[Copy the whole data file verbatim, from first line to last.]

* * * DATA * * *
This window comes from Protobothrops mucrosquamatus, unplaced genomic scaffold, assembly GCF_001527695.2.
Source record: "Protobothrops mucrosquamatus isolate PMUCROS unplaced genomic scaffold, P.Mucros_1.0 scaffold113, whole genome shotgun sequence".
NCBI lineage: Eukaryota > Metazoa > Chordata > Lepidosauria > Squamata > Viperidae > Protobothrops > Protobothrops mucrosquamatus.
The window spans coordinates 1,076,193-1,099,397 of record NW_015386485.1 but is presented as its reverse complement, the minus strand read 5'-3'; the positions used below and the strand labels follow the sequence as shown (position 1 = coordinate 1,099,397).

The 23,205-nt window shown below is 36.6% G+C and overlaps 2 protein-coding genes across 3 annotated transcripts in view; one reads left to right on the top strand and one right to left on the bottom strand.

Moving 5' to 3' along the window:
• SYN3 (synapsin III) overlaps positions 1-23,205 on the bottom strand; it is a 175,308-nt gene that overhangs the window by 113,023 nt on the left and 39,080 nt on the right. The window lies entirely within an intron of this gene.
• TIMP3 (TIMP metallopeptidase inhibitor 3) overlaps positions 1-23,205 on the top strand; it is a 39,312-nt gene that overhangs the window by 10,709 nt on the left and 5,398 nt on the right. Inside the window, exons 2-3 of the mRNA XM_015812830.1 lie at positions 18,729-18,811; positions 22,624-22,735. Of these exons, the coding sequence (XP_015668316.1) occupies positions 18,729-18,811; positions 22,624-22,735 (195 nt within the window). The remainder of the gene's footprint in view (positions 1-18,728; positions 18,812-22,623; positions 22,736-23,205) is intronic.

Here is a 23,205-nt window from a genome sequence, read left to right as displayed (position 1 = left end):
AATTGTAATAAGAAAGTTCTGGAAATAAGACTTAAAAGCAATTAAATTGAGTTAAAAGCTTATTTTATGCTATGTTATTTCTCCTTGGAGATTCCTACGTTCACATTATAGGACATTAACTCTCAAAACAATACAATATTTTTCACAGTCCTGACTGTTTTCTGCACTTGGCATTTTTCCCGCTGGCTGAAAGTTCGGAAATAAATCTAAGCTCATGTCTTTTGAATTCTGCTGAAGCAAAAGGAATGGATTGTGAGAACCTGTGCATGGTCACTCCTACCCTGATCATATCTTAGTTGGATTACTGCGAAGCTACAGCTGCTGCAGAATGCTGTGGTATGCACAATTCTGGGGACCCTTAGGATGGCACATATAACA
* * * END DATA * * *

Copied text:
This window comes from Protobothrops mucrosquamatus, unplaced genomic scaffold, assembly GCF_001527695.2.
Source record: "Protobothrops mucrosquamatus isolate PMUCROS unplaced genomic scaffold, P.Mucros_1.0 scaffold113, whole genome shotgun sequence".
NCBI lineage: Eukaryota > Metazoa > Chordata > Lepidosauria > Squamata > Viperidae > Protobothrops > Protobothrops mucrosquamatus.
The window spans coordinates 1,076,193-1,099,397 of record NW_015386485.1 but is presented as its reverse complement, the minus strand read 5'-3'; the positions used below and the strand labels follow the sequence as shown (position 1 = coordinate 1,099,397).

The 23,205-nt window shown below is 36.6% G+C and overlaps 2 protein-coding genes across 3 annotated transcripts in view; one reads left to right on the top strand and one right to left on the bottom strand.

Moving 5' to 3' along the window:
• SYN3 (synapsin III) overlaps positions 1-23,205 on the bottom strand; it is a 175,308-nt gene that overhangs the window by 113,023 nt on the left and 39,080 nt on the right. The window lies entirely within an intron of this gene.
• TIMP3 (TIMP metallopeptidase inhibitor 3) overlaps positions 1-23,205 on the top strand; it is a 39,312-nt gene that overhangs the window by 10,709 nt on the left and 5,398 nt on the right. Inside the window, exons 2-3 of the mRNA XM_015812830.1 lie at positions 18,729-18,811; positions 22,624-22,735. Of these exons, the coding sequence (XP_015668316.1) occupies positions 18,729-18,811; positions 22,624-22,735 (195 nt within the window). The remainder of the gene's footprint in view (positions 1-18,728; positions 18,812-22,623; positions 22,736-23,205) is intronic.

Here is a 23,205-nt window from a genome sequence, read left to right as displayed (position 1 = left end):
AATTGTAATAAGAAAGTTCTGGAAATAAGACTTAAAAGCAATTAAATTGAGTTAAAAGCTTATTTTATGCTATGTTATTTCTCCTTGGAGATTCCTACGTTCACATTATAGGACATTAACTCTCAAAACAATACAATATTTTTCACAGTCCTGACTGTTTTCTGCACTTGGCATTTTTCCCGCTGGCTGAAAGTTCGGAAATAAATCTAAGCTCATGTCTTTTGAATTCTGCTGAAGCAAAAGGAATGGATTGTGAGAACCTGTGCATGGTCACTCCTACCCTGATCATATCTTAGTTGGATTACTGCGAAGCTACAGCTGCTGCAGAATGCTGTGGTATGCACAATTCTGGGGACCCTTAGGATGGCACATATAACA